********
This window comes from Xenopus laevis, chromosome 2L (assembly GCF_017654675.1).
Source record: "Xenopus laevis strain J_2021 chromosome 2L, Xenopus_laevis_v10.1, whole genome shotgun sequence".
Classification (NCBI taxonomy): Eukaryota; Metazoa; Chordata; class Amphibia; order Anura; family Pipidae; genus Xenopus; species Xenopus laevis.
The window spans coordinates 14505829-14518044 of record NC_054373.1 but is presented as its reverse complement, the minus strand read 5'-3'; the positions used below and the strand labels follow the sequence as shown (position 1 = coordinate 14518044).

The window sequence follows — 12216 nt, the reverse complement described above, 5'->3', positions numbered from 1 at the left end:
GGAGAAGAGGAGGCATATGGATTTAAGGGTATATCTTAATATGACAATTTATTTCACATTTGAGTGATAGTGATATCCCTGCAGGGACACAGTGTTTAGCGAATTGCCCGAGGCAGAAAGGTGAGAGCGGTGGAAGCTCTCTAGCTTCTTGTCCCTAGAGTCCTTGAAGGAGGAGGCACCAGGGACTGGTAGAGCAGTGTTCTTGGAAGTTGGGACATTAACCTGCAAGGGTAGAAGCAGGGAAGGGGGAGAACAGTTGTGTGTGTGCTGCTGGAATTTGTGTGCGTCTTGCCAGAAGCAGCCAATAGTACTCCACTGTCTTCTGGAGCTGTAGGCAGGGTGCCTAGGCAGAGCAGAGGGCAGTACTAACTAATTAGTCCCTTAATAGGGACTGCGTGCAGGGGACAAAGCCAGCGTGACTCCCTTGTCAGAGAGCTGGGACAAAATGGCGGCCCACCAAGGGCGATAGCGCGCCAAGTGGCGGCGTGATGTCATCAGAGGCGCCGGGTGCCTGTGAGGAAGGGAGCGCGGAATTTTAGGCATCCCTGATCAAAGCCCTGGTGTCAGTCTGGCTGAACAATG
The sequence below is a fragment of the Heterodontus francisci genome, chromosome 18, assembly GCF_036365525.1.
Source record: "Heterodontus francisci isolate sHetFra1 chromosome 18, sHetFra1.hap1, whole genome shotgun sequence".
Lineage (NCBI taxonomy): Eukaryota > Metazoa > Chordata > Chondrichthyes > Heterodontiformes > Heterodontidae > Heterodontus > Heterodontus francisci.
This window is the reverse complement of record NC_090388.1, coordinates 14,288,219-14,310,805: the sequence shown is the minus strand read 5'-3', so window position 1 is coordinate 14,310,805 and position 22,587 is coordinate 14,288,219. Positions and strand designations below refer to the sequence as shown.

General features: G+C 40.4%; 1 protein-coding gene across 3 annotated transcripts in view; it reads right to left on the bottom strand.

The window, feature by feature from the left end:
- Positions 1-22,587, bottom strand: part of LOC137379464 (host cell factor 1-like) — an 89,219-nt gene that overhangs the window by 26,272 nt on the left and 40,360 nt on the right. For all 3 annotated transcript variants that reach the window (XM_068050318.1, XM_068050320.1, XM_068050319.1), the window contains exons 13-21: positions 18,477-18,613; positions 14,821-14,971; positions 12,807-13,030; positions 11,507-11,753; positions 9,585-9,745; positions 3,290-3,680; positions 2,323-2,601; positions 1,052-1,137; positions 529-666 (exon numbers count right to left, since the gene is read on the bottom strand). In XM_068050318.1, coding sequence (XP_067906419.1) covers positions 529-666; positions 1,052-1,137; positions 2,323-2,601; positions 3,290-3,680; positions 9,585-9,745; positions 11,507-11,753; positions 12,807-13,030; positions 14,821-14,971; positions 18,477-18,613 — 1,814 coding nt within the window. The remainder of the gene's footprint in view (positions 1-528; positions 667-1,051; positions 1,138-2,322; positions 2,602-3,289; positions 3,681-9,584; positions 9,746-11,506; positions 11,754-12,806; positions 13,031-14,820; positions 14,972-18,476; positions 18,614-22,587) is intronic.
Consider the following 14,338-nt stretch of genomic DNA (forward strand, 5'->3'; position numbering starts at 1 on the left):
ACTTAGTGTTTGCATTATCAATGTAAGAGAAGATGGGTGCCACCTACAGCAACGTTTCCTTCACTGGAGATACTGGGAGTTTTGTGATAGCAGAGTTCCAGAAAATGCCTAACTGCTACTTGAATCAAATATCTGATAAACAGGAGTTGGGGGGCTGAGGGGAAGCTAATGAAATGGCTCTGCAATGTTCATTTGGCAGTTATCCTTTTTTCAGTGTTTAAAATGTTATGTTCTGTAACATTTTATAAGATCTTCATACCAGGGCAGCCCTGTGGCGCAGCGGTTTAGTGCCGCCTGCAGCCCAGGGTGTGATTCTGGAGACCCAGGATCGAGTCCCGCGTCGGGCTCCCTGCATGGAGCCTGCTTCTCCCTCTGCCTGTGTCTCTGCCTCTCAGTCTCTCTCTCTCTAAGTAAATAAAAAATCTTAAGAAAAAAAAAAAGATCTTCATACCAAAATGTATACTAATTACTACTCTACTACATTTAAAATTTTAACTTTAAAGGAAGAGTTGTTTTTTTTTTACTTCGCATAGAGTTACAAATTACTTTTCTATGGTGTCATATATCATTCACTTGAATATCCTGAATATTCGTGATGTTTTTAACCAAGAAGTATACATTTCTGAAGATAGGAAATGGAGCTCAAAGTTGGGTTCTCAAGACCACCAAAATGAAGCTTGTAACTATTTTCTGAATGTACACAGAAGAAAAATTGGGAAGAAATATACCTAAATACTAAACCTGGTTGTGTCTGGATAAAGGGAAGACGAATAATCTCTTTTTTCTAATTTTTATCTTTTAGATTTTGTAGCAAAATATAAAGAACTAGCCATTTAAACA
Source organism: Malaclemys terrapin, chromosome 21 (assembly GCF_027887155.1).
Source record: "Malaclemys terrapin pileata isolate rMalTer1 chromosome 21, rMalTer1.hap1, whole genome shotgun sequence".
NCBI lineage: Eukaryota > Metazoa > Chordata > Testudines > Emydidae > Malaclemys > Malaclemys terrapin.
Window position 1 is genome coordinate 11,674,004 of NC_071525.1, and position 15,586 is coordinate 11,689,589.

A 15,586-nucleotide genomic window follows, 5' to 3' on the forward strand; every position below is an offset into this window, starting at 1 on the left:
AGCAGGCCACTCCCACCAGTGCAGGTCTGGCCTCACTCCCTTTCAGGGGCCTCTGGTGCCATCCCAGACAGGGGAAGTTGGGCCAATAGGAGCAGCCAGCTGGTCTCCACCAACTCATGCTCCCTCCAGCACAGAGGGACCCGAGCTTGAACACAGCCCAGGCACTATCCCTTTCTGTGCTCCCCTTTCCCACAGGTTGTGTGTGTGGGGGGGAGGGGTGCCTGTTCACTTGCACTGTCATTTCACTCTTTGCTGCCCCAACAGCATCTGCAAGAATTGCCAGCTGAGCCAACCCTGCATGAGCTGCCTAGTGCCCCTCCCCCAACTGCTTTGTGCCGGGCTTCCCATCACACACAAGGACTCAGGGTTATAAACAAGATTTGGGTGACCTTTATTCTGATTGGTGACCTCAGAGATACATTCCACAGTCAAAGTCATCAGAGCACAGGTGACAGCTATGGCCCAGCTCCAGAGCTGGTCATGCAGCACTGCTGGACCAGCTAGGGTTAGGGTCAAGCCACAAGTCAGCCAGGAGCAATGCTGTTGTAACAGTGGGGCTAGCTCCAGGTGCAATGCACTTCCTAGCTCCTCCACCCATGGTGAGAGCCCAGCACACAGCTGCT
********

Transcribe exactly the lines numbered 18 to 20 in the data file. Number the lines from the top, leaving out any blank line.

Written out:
NCBI lineage: Eukaryota > Metazoa > Chordata > Testudines > Emydidae > Malaclemys > Malaclemys terrapin.
Window position 1 is genome coordinate 11,674,004 of NC_071525.1, and position 15,586 is coordinate 11,689,589.

A 15,586-nucleotide genomic window follows, 5' to 3' on the forward strand; every position below is an offset into this window, starting at 1 on the left: